Half a croissant, on a plate, with a sign in front of it saying '50c'
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NanoMuscle Engine

Electric Car Engine
  [vote for,

In my passing on the web I found a manufacturer of small electric muscles. The largest model they have designed is no larger than a paperclip and exerts 125 grams for force.

Now imagine a large drum mounted on a shaft inside a cylinder. The drums surface has small ridges that run the length lets say ever 1/2 inch. Then on the inside of the cylinder wall is long lines of literally hundreds of nanomuscles. Each string of nanomuscles works together to pull the drum to cause just a fraction of a rotation. Once the pull is complete the nanomuscle returns to it's original position effectively unlatching from the ridge in the drum and advancing to the next. Perform this pulling action repeatedly (return speed of the muscle might be a factor) and you have a high torquey, fully electric source of motion.

jiGGaK, Jan 07 2004

(?) Nano Muscle http://www.nanomuscle.com
This service is free of charge [Letsbuildafort, Oct 04 2004]


       Perhaps for smaller applications, but it would be rather expensive to rig a car with this. Oh, and welcome, [jiGGak]. The 'link' button there on your left will help you link your ideas so you don't have to put it in the body of your idea. The 'help' file can answer some questions on features as well ...
Letsbuildafort, Jan 07 2004

       I can't imagine using such device for propulsion - the power available from the "muscles" would be far too low. But as a design for a stepper motor, I think this has some real potential. It would have lots of applications in things like valves and fine-point positioning devices. Basically, any industrial device that requires electric motors for positioning working heads could use a device like this.
blorg, Jan 07 2004

       get your own catch phrases LBaF <grin>
po, Jan 07 2004

       Sorry, po, I'm STRIVING to be like my heroes ...
Letsbuildafort, Jan 07 2004

       hey, you are a hero in your own right, especially in those shoes!
po, Jan 07 2004

       I am not yet convinced, notwithstanding the colourful free of charge link from [lbaf]. What are these muscles made of and how do they attach to anything?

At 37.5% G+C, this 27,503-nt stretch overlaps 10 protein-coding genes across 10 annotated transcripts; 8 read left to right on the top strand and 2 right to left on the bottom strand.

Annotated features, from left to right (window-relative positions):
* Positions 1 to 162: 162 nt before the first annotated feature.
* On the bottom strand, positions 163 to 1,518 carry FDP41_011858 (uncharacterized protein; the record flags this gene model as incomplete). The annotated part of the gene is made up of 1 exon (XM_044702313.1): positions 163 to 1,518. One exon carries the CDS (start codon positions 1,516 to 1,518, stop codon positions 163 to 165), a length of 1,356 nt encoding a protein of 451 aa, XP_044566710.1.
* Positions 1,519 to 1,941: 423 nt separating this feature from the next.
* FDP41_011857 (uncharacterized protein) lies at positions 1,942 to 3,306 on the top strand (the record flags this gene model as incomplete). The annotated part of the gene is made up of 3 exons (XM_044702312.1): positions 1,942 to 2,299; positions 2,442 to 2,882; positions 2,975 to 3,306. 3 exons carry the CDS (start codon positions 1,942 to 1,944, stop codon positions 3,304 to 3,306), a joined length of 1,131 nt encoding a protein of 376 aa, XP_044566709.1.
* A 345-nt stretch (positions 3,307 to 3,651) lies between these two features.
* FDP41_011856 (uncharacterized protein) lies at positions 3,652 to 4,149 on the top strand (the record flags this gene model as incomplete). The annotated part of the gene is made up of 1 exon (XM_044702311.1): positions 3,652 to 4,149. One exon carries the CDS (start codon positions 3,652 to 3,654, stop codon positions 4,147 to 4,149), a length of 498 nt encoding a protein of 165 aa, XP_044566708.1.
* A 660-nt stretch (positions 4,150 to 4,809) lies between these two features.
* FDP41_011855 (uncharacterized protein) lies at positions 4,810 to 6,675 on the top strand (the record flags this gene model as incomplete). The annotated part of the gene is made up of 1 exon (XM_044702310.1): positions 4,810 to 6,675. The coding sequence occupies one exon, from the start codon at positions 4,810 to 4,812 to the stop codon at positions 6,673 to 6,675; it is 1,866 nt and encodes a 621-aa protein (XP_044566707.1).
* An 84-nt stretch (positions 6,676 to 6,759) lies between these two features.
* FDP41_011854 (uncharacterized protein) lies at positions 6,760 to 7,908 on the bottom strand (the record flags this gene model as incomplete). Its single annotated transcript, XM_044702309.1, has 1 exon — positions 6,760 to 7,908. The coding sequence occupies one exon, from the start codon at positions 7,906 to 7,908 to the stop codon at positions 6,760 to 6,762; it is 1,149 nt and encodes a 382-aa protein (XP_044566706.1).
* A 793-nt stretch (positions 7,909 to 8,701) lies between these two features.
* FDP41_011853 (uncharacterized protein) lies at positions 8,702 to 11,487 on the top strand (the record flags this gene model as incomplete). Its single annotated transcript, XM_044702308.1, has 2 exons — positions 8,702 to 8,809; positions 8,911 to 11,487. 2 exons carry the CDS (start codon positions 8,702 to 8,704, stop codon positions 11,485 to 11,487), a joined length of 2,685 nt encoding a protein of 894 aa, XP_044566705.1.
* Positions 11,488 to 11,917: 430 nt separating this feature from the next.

By the way, I am no (real) scientist but what does '125g of force' really mean?
gnomethang, Jan 07 2004

       You should see the article in the issue of scientific american that talks about artificial muscles.
empty89, Jan 07 2004

       A nice idea, don't get me wrong, but powering cars, planes, robots, etc. with nanomuscles is widely discused by many people. Not very original.
thelambs, Jan 07 2004

       But powering bowling-lane waxing machines isn't.
Letsbuildafort, Jan 07 2004

       //By the way, I am no (real) scientist but what does '125g of force' really mean?//   

       It means nothing. Force is measured in Newtons, not grams. Gram is a measure of mass.
GenYus, Jan 08 2004

       Thanks, [Gen]. That's what I thought.
gnomethang, Jan 08 2004

       So I could get a nanomuscle car?
DrCurry, Jan 08 2004

       Nanomuscle micromachine. Wonderful!
Letsbuildafort, Jan 08 2004

       The brochure(s) in the link indicate a cycle time of around 0.3s - 0.5s. Too slow, I would think.
xrayTed, Jan 08 2004

       No way, won't work. I actually built a prototype toy creature with these exact nano muscles (and I got to meet the creators- really smart bunch of engineers and such), and they are too delicate and weak (the nano muscles, not the creators). The slightest tweak of the end, and it is toast. Also, to get it to return, you either have to use an opposing nano muscle, just like a real muscle, or pull against a spring, reducing the force available for motion. These muscles use nitinol wire (shape memory alloy) to activate a series of sliding plates, so you have a HUGE waste of energy heating up the wire with elec. current. Waiting for the wires to cool causes the long cycle times. I think the 125 g is the weight a muscle will pull straight up, but using them at max capacity greatly slows down the action.
oxen crossing, Jan 10 2004


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